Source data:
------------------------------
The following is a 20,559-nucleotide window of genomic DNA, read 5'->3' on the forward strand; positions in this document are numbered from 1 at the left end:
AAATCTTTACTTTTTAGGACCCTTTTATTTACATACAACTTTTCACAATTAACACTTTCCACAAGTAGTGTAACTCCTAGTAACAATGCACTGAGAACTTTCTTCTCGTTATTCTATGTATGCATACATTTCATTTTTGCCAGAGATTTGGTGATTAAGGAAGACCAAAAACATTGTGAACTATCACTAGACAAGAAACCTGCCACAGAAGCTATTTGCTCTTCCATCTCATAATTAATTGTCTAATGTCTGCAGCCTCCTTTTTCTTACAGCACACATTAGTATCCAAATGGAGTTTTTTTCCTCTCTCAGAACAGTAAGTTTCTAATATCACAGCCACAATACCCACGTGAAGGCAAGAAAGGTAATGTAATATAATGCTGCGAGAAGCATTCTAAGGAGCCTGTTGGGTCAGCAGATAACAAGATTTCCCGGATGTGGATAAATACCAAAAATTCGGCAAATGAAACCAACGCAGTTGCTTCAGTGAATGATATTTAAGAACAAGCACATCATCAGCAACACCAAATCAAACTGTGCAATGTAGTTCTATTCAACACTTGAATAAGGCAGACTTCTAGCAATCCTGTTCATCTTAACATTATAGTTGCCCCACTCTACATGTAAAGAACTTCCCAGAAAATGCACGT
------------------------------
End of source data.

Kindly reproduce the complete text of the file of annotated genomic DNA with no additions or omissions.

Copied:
The following is a 20,559-nucleotide window of genomic DNA, read 5'->3' on the forward strand; positions in this document are numbered from 1 at the left end:
AAATCTTTACTTTTTAGGACCCTTTTATTTACATACAACTTTTCACAATTAACACTTTCCACAAGTAGTGTAACTCCTAGTAACAATGCACTGAGAACTTTCTTCTCGTTATTCTATGTATGCATACATTTCATTTTTGCCAGAGATTTGGTGATTAAGGAAGACCAAAAACATTGTGAACTATCACTAGACAAGAAACCTGCCACAGAAGCTATTTGCTCTTCCATCTCATAATTAATTGTCTAATGTCTGCAGCCTCCTTTTTCTTACAGCACACATTAGTATCCAAATGGAGTTTTTTTCCTCTCTCAGAACAGTAAGTTTCTAATATCACAGCCACAATACCCACGTGAAGGCAAGAAAGGTAATGTAATATAATGCTGCGAGAAGCATTCTAAGGAGCCTGTTGGGTCAGCAGATAACAAGATTTCCCGGATGTGGATAAATACCAAAAATTCGGCAAATGAAACCAACGCAGTTGCTTCAGTGAATGATATTTAAGAACAAGCACATCATCAGCAACACCAAATCAAACTGTGCAATGTAGTTCTATTCAACACTTGAATAAGGCAGACTTCTAGCAATCCTGTTCATCTTAACATTATAGTTGCCCCACTCTACATGTAAAGAACTTCCCAGAAAATGCACGT